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Honouring Antarctica’s fallen scientists

The monument in Stanley The monument in Stanley BAS
26 Feb
2015
A monument to Britons who lost their lives for science in Antarctica has been unveiled on the waterfront in Stanley, Falkland Islands

Since 1948, 28 men and one woman have died in the British Antarctic Territory. Each one would have passed through Stanley on the way to the Polar South.

The fatalities are not confined to distant history.

‘Kirsty Brown lost her life at Rothera in 2003, while Miles Mosley, John Anderson, Robert Atkinson, Ambrose Morgan, Kevin Ockleton and John Coll were lost in three separate incidents in the 1980s,’ says Felicity Aston, an ambassador for the British Antarctic Monument Trust (BAMT), which honours those who did not return from the South.

‘The majority of personnel working in the British Antarctic Territory are young, which makes the losses even more tragic. It also means that there are many remaining relatives,’ says Aston.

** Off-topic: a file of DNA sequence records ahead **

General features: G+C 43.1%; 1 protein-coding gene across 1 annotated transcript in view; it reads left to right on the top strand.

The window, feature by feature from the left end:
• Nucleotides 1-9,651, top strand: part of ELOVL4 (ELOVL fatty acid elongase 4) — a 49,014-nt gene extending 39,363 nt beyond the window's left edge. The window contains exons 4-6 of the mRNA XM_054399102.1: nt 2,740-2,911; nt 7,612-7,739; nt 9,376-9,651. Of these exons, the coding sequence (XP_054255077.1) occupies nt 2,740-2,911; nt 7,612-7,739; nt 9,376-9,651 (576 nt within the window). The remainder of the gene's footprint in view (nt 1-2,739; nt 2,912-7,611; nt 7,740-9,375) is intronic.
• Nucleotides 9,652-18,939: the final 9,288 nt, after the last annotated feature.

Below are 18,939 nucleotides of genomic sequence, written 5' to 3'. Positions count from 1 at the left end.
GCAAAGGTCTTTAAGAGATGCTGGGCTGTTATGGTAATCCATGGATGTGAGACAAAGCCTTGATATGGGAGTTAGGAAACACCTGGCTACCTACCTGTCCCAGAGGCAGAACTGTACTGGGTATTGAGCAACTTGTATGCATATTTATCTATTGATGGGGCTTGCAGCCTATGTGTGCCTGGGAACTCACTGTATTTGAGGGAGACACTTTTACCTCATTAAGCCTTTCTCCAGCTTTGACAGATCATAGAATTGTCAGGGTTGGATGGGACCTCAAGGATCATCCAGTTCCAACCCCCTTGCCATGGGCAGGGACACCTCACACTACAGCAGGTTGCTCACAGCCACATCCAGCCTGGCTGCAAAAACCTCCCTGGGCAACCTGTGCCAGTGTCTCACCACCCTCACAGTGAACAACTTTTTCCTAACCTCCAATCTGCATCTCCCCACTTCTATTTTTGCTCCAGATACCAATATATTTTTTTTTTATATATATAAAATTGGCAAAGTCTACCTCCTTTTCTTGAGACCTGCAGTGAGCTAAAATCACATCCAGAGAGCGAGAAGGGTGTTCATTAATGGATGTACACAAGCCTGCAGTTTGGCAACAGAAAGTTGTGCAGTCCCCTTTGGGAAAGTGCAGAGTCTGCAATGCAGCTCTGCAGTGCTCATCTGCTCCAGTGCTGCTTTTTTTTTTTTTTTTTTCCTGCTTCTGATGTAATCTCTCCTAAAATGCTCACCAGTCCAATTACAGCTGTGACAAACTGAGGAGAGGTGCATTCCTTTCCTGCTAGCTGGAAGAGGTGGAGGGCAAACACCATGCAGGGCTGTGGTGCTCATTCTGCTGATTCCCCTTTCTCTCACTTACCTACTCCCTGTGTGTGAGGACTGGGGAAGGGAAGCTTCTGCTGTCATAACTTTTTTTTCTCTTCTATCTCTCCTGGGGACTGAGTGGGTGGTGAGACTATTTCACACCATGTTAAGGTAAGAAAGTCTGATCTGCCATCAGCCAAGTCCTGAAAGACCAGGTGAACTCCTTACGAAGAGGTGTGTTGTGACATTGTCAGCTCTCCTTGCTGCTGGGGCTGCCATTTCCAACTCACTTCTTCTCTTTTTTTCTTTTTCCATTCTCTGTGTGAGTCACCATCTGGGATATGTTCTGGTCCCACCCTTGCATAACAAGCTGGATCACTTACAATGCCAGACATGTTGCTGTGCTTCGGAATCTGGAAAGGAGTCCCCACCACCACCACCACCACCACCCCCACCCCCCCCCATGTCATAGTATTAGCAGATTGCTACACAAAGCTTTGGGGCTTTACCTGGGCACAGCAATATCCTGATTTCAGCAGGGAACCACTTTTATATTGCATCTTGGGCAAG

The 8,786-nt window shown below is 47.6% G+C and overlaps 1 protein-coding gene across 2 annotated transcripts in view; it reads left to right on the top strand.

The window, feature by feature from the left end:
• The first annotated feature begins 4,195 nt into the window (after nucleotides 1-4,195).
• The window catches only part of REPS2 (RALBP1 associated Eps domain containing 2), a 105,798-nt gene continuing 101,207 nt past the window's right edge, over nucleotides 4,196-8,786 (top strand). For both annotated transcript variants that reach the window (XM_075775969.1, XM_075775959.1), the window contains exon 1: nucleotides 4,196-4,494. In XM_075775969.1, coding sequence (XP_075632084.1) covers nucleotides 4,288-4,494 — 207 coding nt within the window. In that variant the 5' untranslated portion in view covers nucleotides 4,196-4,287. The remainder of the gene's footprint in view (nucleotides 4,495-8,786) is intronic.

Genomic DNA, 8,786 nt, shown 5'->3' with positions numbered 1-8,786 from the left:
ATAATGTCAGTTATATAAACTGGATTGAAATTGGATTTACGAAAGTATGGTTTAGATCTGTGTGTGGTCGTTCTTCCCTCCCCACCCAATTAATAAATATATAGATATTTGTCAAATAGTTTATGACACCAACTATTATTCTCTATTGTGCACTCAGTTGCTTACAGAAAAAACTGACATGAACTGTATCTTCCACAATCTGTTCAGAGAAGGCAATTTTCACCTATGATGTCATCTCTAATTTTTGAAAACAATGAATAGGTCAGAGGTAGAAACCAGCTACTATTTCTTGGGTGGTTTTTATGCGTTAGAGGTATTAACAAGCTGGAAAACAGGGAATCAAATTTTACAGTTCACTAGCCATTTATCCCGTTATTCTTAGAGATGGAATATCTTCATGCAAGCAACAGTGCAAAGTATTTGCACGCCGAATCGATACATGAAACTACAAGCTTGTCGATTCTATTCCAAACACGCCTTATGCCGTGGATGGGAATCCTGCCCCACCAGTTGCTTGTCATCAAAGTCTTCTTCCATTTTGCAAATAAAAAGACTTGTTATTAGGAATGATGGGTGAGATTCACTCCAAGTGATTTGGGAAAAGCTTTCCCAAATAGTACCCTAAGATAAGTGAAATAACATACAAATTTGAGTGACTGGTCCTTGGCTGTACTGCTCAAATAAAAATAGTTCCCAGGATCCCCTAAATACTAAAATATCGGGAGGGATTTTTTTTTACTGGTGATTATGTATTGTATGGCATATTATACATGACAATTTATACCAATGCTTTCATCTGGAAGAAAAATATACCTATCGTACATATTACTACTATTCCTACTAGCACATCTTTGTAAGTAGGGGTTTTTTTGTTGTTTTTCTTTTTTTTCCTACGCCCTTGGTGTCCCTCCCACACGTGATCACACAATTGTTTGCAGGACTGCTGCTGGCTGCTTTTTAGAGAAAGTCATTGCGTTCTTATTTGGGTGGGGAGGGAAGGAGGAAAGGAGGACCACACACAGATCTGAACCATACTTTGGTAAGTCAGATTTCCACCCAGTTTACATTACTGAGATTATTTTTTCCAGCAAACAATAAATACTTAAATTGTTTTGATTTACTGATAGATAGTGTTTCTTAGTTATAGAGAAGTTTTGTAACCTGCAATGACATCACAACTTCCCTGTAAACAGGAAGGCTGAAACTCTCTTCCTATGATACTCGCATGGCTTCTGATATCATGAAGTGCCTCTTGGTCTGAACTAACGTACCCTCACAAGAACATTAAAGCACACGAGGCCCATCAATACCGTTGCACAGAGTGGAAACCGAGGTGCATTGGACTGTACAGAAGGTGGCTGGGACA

The monument has a counterpart 8,000 miles away at the Scott Polar Research Institute at Cambridge University.

The Stanley monument’s mirror finish reflects the water and clouds around the historic Dockyard Point to represent both the human intrusion into the environment and the need for study and understanding.

‘A main aim of the monument is to generate awareness,’ says Aston. ‘Today many cruise ships visiting Antarctica travel via the Falklands, so many more visitors will be able to see the monument in Stanley than if it was located in a remote part of Antarctica,’ she adds.

Oliver Barratt designed both sculptures while Graeme Wilson designed the plinth. He has previously been involved in constructing a monument to those killed on Everest. Wilson designed the plinth using 3D printing to create accurate maps and lettering for the monument.

The Cambridge sculpture consists of two oak pillars to create a long needle shape from which the stainless steel needle in the Falklands was taken.

‘I was a surveyor on an expedition from the British Antarctic Survey’s Research Station Halley Bay in 1965, when three of my colleagues, including Jeremy Bailey, were killed when their tractor fell into a crevasse,’ says Roderick Rhys Jones, chairman of the BAMT.

‘I have never forgotten them and wanted to create a lasting monument to them and the others who lost their lives in the pursuit of science in Antarctica.’

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